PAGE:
Are you tired of the same old songwriting exercises that everyone seems to be using? Do you crave something a little more…outrageous? Well, my fellow musician, you’re in luck.
Here are a few wild and wacky songwriting exercises that are sure to shake up your creative process:
1. Write a super long melody
I’m talking like, super long. Now, I know what you’re thinking – who in their right mind would want to listen to a melody that goes on forever? But hear me out – this exercise is less about writing a melody that you’ll actually use in a song, and more about training yourself to come up with ideas on the fly. Plus, you might be surprised by how much fun it is to see just how long you can stretch out a melody. Just be prepared for some weird looks from your bandmates if you bring it to rehearsal.
2. Write a super short melody
On the other hand, you can also try writing a melody that’s super short, as short as you can while keeping it interesting to your ears. This exercise forces you to really distill your ideas down to their essence and make every note count. You might be surprised by how much impact a few simple notes can have when they’re used sparingly and effectively. And don’t be afraid to work in some fun chords to spice it up!
3. Write a melody with only 2 notes
This one might seem like a total nonstarter, but trust me, it can be a lot of fun. By limiting yourself to just 2 notes, you’ll have to get creative and come up with melodies that are simple yet effective. You can also try pairing this melody with a chord progression that makes it work, which can be a great way to experiment with different musical combinations. And once you master this idea, try to limit yourself to just a single note – you can still vary the rhymes and chord progressions. It’s amazing how little we need to create magic!
4. Take a popular melody and replace its chords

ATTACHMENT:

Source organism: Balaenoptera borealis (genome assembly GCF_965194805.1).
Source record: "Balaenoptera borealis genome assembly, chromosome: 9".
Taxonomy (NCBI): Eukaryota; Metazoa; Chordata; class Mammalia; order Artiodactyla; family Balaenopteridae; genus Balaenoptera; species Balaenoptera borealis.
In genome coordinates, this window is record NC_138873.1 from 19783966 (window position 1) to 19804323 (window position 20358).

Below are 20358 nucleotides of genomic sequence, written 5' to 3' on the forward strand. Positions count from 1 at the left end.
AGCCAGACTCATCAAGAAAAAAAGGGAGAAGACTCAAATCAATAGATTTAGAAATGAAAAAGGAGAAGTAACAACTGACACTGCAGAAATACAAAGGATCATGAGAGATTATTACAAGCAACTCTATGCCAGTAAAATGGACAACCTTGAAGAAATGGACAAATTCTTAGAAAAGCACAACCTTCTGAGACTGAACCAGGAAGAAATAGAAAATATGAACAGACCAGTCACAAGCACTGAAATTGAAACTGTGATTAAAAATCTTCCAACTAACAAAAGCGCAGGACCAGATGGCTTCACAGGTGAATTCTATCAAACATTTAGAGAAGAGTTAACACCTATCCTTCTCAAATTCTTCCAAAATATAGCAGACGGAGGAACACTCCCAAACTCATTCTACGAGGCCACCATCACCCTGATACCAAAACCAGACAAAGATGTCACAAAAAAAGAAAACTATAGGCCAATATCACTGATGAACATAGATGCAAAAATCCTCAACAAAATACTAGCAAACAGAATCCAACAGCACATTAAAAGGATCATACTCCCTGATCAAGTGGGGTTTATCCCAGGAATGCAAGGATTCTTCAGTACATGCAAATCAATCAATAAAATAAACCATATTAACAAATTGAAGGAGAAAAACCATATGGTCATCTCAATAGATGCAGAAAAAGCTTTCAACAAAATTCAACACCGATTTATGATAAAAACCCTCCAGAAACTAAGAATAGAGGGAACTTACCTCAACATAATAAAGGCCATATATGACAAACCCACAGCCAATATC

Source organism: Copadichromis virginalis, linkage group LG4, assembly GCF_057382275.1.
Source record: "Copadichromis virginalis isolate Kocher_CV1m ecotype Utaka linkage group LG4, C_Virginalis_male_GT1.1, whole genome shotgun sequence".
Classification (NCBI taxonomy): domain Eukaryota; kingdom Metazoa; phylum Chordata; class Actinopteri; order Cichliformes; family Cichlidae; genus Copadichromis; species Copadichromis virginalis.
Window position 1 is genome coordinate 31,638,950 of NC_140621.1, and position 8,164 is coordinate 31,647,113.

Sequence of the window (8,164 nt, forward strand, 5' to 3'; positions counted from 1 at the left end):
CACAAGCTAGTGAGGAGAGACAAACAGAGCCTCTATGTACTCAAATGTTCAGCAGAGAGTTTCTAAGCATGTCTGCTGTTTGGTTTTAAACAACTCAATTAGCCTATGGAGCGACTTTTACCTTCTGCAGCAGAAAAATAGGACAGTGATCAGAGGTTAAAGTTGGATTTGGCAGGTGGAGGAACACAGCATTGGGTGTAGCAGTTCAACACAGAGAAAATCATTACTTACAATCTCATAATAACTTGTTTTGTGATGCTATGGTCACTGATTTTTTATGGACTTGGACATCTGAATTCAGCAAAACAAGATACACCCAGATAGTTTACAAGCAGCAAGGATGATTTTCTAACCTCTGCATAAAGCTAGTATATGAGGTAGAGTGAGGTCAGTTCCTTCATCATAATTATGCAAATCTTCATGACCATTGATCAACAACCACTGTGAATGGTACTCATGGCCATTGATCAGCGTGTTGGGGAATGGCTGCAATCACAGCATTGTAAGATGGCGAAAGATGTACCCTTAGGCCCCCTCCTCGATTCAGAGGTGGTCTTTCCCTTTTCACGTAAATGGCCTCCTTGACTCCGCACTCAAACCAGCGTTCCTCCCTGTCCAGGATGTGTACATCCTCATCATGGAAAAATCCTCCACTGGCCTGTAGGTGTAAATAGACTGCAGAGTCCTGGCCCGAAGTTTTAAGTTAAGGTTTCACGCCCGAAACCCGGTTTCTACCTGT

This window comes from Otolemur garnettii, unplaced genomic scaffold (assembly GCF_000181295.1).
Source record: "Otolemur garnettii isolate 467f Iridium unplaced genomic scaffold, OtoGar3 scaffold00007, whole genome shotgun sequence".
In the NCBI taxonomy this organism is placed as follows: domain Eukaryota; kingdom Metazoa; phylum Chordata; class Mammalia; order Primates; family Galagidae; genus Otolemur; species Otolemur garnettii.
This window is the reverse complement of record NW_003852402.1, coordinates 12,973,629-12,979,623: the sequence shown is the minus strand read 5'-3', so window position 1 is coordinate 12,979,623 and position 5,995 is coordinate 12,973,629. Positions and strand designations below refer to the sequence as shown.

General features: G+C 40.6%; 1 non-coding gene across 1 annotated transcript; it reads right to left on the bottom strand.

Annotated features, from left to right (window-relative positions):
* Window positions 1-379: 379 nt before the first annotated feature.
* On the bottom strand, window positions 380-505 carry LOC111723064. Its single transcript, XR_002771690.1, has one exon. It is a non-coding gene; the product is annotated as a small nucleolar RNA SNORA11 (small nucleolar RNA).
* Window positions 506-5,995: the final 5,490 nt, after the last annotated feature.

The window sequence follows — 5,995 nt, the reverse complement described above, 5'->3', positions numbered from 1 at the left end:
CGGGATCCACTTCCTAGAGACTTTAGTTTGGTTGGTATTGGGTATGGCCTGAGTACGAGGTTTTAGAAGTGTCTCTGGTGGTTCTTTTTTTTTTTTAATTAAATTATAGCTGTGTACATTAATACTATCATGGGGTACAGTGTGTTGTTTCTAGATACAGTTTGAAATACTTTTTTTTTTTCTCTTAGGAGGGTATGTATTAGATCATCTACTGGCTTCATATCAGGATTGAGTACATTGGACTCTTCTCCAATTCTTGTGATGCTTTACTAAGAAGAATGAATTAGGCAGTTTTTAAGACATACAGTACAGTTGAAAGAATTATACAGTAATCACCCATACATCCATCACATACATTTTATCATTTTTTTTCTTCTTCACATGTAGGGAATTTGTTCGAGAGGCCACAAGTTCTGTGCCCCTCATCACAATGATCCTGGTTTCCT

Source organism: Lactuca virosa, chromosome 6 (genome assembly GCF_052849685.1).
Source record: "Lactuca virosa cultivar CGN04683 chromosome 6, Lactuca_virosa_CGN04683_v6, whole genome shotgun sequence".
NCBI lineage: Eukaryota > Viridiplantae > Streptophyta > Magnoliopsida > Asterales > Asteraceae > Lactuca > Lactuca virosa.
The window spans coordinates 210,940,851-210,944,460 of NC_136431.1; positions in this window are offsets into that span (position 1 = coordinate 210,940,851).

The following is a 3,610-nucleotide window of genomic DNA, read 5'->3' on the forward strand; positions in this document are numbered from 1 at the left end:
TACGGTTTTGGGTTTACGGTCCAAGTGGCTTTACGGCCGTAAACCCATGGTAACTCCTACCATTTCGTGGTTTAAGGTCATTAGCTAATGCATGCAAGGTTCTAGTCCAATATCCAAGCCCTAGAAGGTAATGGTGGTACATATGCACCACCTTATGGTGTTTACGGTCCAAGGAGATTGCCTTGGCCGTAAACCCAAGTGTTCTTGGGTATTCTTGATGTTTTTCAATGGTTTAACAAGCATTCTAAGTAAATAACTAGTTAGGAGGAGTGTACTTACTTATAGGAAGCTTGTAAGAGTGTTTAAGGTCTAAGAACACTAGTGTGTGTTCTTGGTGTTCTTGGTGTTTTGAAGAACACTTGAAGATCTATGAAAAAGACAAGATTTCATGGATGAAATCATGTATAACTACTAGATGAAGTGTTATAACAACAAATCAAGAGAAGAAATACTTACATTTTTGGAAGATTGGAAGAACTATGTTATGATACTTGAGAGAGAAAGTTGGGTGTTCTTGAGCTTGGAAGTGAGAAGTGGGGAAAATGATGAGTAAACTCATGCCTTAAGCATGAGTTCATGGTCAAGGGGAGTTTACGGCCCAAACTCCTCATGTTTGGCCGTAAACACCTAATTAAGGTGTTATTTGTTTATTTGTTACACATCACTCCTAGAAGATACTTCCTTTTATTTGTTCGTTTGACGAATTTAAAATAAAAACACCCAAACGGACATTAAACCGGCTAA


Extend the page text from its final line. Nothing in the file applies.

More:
This exercise is all about seeing how a melody can be transformed by the chords it’s paired with. Take a melody that you know well, and then try replacing the chords with something totally different. Then, try the more advanced version below.
5. Take a happy melody and make it sound sad
This exercise is all about playing with the emotional impact of your music. Take a melody that’s upbeat and cheerful, and then try replacing its chords with something that’s more melancholic or mournful. You might be surprised by how much the melody’s mood can change just by swapping out a few chords. Then, try the opposite – take a sad melody and try to make it sound happy. It can be a fun way to explore the emotional range of your music and see how different chord progressions can affect the overall mood.
6. Write a song entirely in gibberish
This one might sound crazy, but it can actually be a lot of fun. Just start singing and make up nonsense words as you go along. Don’t worry about making them rhyme or fit a particular structure – just let your voice and your instrument guide you. You might be surprised by how much you enjoy this exercise, and it can be a great way to break through creative blocks and get your juices flowing.
Of course, these are just a few wild and wacky songwriting exercises that I’ve tried and enjoyed. The most important thing is to have fun and not take yourself too seriously. Songwriting should be an enjoyable and rewarding process, so don’t be afraid to experiment and try new things. Happy writing!